My brother taught me

I’m Amy, I’m 19 and I live with my mum in Shepparton, Victoria.

I get up and make breakfast. There are times when I help her get dressed in the morning. I make sure she has lunch, and then at night,  make sure she has her medicine. I’m also a carer for my grandfather. He has seizures. He doesn’t actually live at home with us, so sometimes I have to drop what I’m doing and go see him to make sure he’s okay.

I’m all over the place. There are moments when I feel in control and moments when that’s been taken away. On a good day, my grandfather and Mum don’t need to go to the hospital. I’m able to do stuff for me. On a bad day, my mum is having a moment and is really depressed and can’t move. Or she’s really elevated and manic, and I have to try and stop her doing something. I’m her whole support network, so I have to be there all the time.

I’m studying at TAFE, doing hairdressing and make-up. My goal is to one day live over in South Korea and work as a beautician. I love K-Pop.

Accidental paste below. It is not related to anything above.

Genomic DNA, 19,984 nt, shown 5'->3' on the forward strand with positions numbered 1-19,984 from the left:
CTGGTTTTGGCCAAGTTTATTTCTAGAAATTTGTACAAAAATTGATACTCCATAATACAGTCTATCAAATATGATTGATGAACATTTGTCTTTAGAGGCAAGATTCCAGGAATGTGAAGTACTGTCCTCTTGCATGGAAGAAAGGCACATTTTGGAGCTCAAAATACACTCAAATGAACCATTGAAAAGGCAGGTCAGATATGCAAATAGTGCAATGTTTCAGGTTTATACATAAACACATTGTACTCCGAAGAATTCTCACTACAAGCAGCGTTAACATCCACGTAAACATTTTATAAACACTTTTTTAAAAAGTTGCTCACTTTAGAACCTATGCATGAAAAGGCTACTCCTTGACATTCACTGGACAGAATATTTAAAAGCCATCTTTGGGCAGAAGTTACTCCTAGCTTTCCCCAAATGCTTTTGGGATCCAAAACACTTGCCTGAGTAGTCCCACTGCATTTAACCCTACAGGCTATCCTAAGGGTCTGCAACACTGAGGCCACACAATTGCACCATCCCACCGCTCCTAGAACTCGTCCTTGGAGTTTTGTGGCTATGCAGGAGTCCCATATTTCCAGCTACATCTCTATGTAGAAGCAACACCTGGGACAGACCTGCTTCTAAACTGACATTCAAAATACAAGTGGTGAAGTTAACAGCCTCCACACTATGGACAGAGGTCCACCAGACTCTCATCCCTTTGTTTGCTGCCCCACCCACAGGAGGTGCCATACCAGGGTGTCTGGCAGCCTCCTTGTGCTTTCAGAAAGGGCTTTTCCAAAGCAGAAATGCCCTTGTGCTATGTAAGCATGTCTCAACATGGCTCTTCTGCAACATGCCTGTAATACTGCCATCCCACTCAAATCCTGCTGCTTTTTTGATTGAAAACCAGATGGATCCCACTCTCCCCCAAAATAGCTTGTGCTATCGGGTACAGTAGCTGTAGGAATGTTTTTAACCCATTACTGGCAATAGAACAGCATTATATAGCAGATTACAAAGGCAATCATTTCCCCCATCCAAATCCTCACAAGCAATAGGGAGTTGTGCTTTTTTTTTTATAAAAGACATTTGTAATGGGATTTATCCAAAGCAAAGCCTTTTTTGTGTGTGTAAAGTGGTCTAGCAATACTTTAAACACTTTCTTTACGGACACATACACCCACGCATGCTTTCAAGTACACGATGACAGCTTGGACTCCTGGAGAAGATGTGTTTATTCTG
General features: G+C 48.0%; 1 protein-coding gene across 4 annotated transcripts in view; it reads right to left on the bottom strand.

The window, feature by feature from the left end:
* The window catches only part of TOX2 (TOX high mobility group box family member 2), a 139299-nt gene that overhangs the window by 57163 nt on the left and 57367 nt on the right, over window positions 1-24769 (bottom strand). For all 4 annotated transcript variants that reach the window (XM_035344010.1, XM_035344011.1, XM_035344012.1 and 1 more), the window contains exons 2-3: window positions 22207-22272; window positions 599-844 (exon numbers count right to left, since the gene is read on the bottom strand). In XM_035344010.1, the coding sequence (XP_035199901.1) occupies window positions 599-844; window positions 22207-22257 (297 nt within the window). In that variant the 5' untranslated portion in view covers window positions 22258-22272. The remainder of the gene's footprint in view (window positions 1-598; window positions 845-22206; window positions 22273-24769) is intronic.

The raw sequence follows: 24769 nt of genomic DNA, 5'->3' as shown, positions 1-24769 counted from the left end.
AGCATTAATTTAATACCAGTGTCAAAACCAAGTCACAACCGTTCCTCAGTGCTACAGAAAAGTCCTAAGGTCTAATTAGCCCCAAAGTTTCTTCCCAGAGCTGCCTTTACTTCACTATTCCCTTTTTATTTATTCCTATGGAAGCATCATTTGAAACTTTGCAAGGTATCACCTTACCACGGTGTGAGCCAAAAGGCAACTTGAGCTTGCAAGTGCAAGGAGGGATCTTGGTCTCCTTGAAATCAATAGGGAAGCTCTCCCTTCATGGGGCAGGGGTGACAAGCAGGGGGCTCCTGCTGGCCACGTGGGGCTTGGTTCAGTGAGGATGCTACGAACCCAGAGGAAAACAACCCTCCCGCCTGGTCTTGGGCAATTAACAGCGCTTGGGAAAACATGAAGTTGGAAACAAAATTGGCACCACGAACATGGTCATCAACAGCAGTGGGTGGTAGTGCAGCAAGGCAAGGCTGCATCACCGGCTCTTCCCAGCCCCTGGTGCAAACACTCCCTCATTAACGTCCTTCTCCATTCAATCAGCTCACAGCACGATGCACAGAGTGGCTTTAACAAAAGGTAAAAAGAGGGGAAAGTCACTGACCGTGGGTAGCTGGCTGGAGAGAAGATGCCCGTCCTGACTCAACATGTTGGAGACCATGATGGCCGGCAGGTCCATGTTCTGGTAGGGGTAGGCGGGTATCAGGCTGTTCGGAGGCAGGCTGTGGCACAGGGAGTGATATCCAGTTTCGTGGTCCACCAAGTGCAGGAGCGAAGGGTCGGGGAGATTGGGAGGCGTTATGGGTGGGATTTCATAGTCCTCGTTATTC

Mum’s been sick ever since I was a child. But for a while my brother was looking after her. Then he left and moved to Sydney to do uni and I had to step in. I had to drop out of high school to look after Mum. That was the start of my caring role.

Back when I was in high school, there were periods where I didn’t go to school because I was looking after mum. Then I returned after a long absence I explained to a teacher about my caring role.  He actually turned around in front of everyone and said, “That’s no excuse. You’re a wagger”.’ Looking back, I wish I’d stood up to him. Know your rights too. They can’t discriminate against you because you’re a carer. Not every teacher’s going to be like that. A lot of them genuinely want to help. Find those teachers and ask if they can help explain where you’re coming from.

In the early part, when my brother was around, I watched him look after mum. How he handled being a carer. How he talked to doctors, and stayed calm, at least most of the time. Having my brother around meant that when I became a carer, I didn’t have to start from nowhere. I was able to grow by looking at him, and learning from him.

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